4. If I have an $oem$ directory structure set up, and put a directory under the $1 directory, the directory should be copied over to the system drive during install and be there after the OS is installed correct? i.e. D:\RemoteInstall\Setup\English\Images\WINDOWS\i386\$oem$\$1\TestDir\, there should be a directory named c:\TestDir\ on the machine once the install is complete. Am I understanding this correctly? $OEM$ should be parallel to i386, not within it. =============== |-i386 |-$OEM$ |-$1 |-pnpdrivers =============== Directory Structure: FOR "OEM" (Adding your own PnP Drivers, e.g., Motherboard, RAID, SCSI, VIDEO, NET, what you want or require). Place in pnpdrivers, you can split the different PnP drivers into respective Folders, but, they must all be in pnpdrivers. Adding "OEM" (Your extra Software on Operating System CDROM) Software during Setup Installation: ======================================================================== There seems to be some confusion as to adding Software during Setup Installation. I think some people (me included) have their brain centred/fixed on the I386, $OEM$ Folders. For an "OEM" (and Unattended) Installation, a second $OEM$ Folder is added to the Folder tree of your Installation. This will often be situated at the very top of main branch. =========== |-I386 |-DISCOVER |-BOOTDISK |-$OEM$ |-$1 |-$$ |-$Progs =========== $1 resolves to %systemdrive%, $$ resolves to your Windows Folder, e.g., "Windows", "Windows XP", "WINNT" $Progs resolves to "Program Files", or whatever you or Setup decides. Note: Which Drive this happens on does not come into the discussion.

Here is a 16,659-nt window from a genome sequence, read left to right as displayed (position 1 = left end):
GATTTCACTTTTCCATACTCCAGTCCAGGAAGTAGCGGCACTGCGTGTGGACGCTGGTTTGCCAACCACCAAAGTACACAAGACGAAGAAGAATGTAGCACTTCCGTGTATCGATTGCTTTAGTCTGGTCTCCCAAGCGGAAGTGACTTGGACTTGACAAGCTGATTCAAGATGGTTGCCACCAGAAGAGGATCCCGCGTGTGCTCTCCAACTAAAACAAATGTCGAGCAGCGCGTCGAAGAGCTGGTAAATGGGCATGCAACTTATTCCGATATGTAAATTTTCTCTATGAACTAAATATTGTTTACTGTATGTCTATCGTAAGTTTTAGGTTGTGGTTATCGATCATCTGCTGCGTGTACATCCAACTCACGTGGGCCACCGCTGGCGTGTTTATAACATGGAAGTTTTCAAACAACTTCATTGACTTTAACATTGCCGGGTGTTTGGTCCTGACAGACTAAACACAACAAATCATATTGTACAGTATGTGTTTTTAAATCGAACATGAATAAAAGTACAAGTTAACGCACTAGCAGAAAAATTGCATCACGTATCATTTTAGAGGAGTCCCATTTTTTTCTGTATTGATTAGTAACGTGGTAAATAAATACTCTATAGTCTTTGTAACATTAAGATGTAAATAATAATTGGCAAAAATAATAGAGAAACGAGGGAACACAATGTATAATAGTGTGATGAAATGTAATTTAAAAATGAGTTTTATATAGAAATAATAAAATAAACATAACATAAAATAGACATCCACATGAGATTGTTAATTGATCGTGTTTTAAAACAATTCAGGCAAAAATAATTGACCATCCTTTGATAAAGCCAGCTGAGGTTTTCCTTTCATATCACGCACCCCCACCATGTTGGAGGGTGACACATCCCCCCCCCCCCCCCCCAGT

5. Hi Gurgelmeyer, What a fluke! I only joined this Forum an hour ago, did a search for - Break IE5 in WIN2K and integrate IE6 SP1 - and I came across your name within seconds. Subject: WIN2K Pro. SP4 Mshta.exe Error Message Appears When You Start the Add/Remove Programs Tool in Control Panel. SYMPTOMS: When you start the Add/Remove Programs tool in Control Panel on a computer running Microsoft Windows 2000 Professional, the following error message may be displayed: Mshta.exe has generated errors and will be closed by Windows RESOLUTION: To resolve the behavior, type the following commands in the Run dialog box: • sfc /purgecache • sfc /scannow NOTE: Windows 2000 prompts you to insert the Windows 2000 Professional CD-ROM to complete these commands. If you run these commands and the behavior is not resolved, perform an in-place upgrade of Windows 2000 Professional. APPLIES TO: • Microsoft Windows 2000 Professional Edition These errors may not have occurred prior to "Windows 2000 SP4", but attempting to do an upgrade using "Windows Update" on "Windows 2000 SP4" simply does not integrate into the system correctly, (although it is supposed to). As you probably know, IE6SP1 is integrated directly into the Operating System by "Windows Update" and you are given no choice of downloading and installing at a later date. To get around that problem, I downloaded IE6SP1 using WINME, (I also have XPSP2Pro, running VMware WS 5.5; In download options, can select different Operating System versions, at least M$ gave us that choice. After installation (of IE6SP1), the Operating System thinks it is IE6SP1, but the "Windows Update website" knows it is actually IE5. I did after a long attempt, manage to access "Windows Update", but I realised that I would always be stuck with the problem with Internet Explorer. So I am thinking, There must be some way of stripping Internet Explorer 5 out of Windows 2000, and it would have to be done before integrating "Service Pack 4 (SP4)" into "Windows 2000 /Windows 2000 Professional", using nLite:http://www.nliteos.com/ Possibly not so much stripping "Internet Explorer V5" out of "Windows 2000", as breaking the installation so it is not installed as V5, which is the default, but as V6. When "Windows Update" completes installation of "Internet Explorer 6 SP1", "Windows Update" still recognises the version as Version 5 (Five). Well Gurgelmeyer, I think that is my story well and truly told, (maybe not well), I will have to follow up on this usp51.zip file. Regards and best wishes, Jim